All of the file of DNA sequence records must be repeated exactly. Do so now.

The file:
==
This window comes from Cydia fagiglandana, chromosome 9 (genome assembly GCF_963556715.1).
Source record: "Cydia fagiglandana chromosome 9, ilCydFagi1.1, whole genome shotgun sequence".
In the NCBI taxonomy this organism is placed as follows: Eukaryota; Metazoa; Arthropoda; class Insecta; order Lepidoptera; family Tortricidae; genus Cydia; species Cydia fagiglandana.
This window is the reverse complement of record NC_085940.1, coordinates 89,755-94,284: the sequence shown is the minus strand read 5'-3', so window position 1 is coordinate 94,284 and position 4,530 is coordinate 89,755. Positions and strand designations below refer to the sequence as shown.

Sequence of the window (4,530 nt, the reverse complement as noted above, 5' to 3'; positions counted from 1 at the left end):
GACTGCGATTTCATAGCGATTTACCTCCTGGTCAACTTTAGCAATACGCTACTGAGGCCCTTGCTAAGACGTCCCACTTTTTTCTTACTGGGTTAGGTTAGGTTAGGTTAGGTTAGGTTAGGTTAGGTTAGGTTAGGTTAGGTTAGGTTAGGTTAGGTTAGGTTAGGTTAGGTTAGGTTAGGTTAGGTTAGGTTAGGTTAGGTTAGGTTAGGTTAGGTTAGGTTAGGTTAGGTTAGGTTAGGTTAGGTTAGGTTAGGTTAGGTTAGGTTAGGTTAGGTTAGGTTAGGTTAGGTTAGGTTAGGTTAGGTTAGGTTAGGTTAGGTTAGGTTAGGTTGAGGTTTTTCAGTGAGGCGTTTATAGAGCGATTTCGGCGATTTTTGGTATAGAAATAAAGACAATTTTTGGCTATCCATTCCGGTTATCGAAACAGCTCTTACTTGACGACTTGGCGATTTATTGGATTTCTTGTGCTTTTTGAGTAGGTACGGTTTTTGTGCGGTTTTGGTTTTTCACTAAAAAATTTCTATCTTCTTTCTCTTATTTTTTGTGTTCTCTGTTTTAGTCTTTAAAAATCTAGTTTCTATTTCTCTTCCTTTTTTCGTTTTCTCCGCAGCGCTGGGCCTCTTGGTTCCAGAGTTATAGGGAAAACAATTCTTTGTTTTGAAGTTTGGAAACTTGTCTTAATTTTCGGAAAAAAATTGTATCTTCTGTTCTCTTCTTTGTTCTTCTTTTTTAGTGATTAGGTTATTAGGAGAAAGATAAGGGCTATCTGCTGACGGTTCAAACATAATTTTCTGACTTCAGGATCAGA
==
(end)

This window comes from Cydia fagiglandana, chromosome 9 (genome assembly GCF_963556715.1).
Source record: "Cydia fagiglandana chromosome 9, ilCydFagi1.1, whole genome shotgun sequence".
In the NCBI taxonomy this organism is placed as follows: Eukaryota; Metazoa; Arthropoda; class Insecta; order Lepidoptera; family Tortricidae; genus Cydia; species Cydia fagiglandana.
This window is the reverse complement of record NC_085940.1, coordinates 89,755-94,284: the sequence shown is the minus strand read 5'-3', so window position 1 is coordinate 94,284 and position 4,530 is coordinate 89,755. Positions and strand designations below refer to the sequence as shown.

Sequence of the window (4,530 nt, the reverse complement as noted above, 5' to 3'; positions counted from 1 at the left end):
GACTGCGATTTCATAGCGATTTACCTCCTGGTCAACTTTAGCAATACGCTACTGAGGCCCTTGCTAAGACGTCCCACTTTTTTCTTACTGGGTTAGGTTAGGTTAGGTTAGGTTAGGTTAGGTTAGGTTAGGTTAGGTTAGGTTAGGTTAGGTTAGGTTAGGTTAGGTTAGGTTAGGTTAGGTTAGGTTAGGTTAGGTTAGGTTAGGTTAGGTTAGGTTAGGTTAGGTTAGGTTAGGTTAGGTTAGGTTAGGTTAGGTTAGGTTAGGTTAGGTTAGGTTAGGTTAGGTTAGGTTAGGTTAGGTTAGGTTAGGTTAGGTTAGGTTAGGTTAGGTTGAGGTTTTTCAGTGAGGCGTTTATAGAGCGATTTCGGCGATTTTTGGTATAGAAATAAAGACAATTTTTGGCTATCCATTCCGGTTATCGAAACAGCTCTTACTTGACGACTTGGCGATTTATTGGATTTCTTGTGCTTTTTGAGTAGGTACGGTTTTTGTGCGGTTTTGGTTTTTCACTAAAAAATTTCTATCTTCTTTCTCTTATTTTTTGTGTTCTCTGTTTTAGTCTTTAAAAATCTAGTTTCTATTTCTCTTCCTTTTTTCGTTTTCTCCGCAGCGCTGGGCCTCTTGGTTCCAGAGTTATAGGGAAAACAATTCTTTGTTTTGAAGTTTGGAAACTTGTCTTAATTTTCGGAAAAAAATTGTATCTTCTGTTCTCTTCTTTGTTCTTCTTTTTTAGTGATTAGGTTATTAGGAGAAAGATAAGGGCTATCTGCTGACGGTTCAAACATAATTTTCTGACTTCAGGATCAGA